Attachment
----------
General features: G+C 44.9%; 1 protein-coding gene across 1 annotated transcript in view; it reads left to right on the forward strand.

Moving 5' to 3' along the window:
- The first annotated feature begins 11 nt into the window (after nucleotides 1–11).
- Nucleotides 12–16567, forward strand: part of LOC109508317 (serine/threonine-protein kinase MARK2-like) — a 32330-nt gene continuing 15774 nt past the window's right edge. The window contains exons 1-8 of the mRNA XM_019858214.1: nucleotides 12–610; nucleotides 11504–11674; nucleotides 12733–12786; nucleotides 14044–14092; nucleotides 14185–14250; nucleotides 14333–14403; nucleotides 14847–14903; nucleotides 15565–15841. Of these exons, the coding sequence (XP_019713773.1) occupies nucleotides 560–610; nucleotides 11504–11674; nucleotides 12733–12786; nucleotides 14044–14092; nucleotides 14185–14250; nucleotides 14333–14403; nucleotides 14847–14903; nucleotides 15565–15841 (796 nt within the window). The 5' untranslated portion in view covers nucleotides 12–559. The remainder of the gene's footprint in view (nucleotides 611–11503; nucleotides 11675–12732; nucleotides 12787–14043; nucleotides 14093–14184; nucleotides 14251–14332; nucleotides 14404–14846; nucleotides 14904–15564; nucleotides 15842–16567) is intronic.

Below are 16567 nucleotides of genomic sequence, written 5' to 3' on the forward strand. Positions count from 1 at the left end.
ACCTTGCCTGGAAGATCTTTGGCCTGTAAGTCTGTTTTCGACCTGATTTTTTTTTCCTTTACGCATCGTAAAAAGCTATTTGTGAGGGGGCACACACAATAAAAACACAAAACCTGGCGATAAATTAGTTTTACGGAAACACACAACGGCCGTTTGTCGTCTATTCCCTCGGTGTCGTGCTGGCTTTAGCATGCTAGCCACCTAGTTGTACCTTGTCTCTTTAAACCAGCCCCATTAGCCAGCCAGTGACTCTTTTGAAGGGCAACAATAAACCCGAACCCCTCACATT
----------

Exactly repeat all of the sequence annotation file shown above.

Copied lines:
General features: G+C 44.9%; 1 protein-coding gene across 1 annotated transcript in view; it reads left to right on the forward strand.

Moving 5' to 3' along the window:
- The first annotated feature begins 11 nt into the window (after nucleotides 1–11).
- Nucleotides 12–16567, forward strand: part of LOC109508317 (serine/threonine-protein kinase MARK2-like) — a 32330-nt gene continuing 15774 nt past the window's right edge. The window contains exons 1-8 of the mRNA XM_019858214.1: nucleotides 12–610; nucleotides 11504–11674; nucleotides 12733–12786; nucleotides 14044–14092; nucleotides 14185–14250; nucleotides 14333–14403; nucleotides 14847–14903; nucleotides 15565–15841. Of these exons, the coding sequence (XP_019713773.1) occupies nucleotides 560–610; nucleotides 11504–11674; nucleotides 12733–12786; nucleotides 14044–14092; nucleotides 14185–14250; nucleotides 14333–14403; nucleotides 14847–14903; nucleotides 15565–15841 (796 nt within the window). The 5' untranslated portion in view covers nucleotides 12–559. The remainder of the gene's footprint in view (nucleotides 611–11503; nucleotides 11675–12732; nucleotides 12787–14043; nucleotides 14093–14184; nucleotides 14251–14332; nucleotides 14404–14846; nucleotides 14904–15564; nucleotides 15842–16567) is intronic.

Below are 16567 nucleotides of genomic sequence, written 5' to 3' on the forward strand. Positions count from 1 at the left end.
ACCTTGCCTGGAAGATCTTTGGCCTGTAAGTCTGTTTTCGACCTGATTTTTTTTTCCTTTACGCATCGTAAAAAGCTATTTGTGAGGGGGCACACACAATAAAAACACAAAACCTGGCGATAAATTAGTTTTACGGAAACACACAACGGCCGTTTGTCGTCTATTCCCTCGGTGTCGTGCTGGCTTTAGCATGCTAGCCACCTAGTTGTACCTTGTCTCTTTAAACCAGCCCCATTAGCCAGCCAGTGACTCTTTTGAAGGGCAACAATAAACCCGAACCCCTCACATT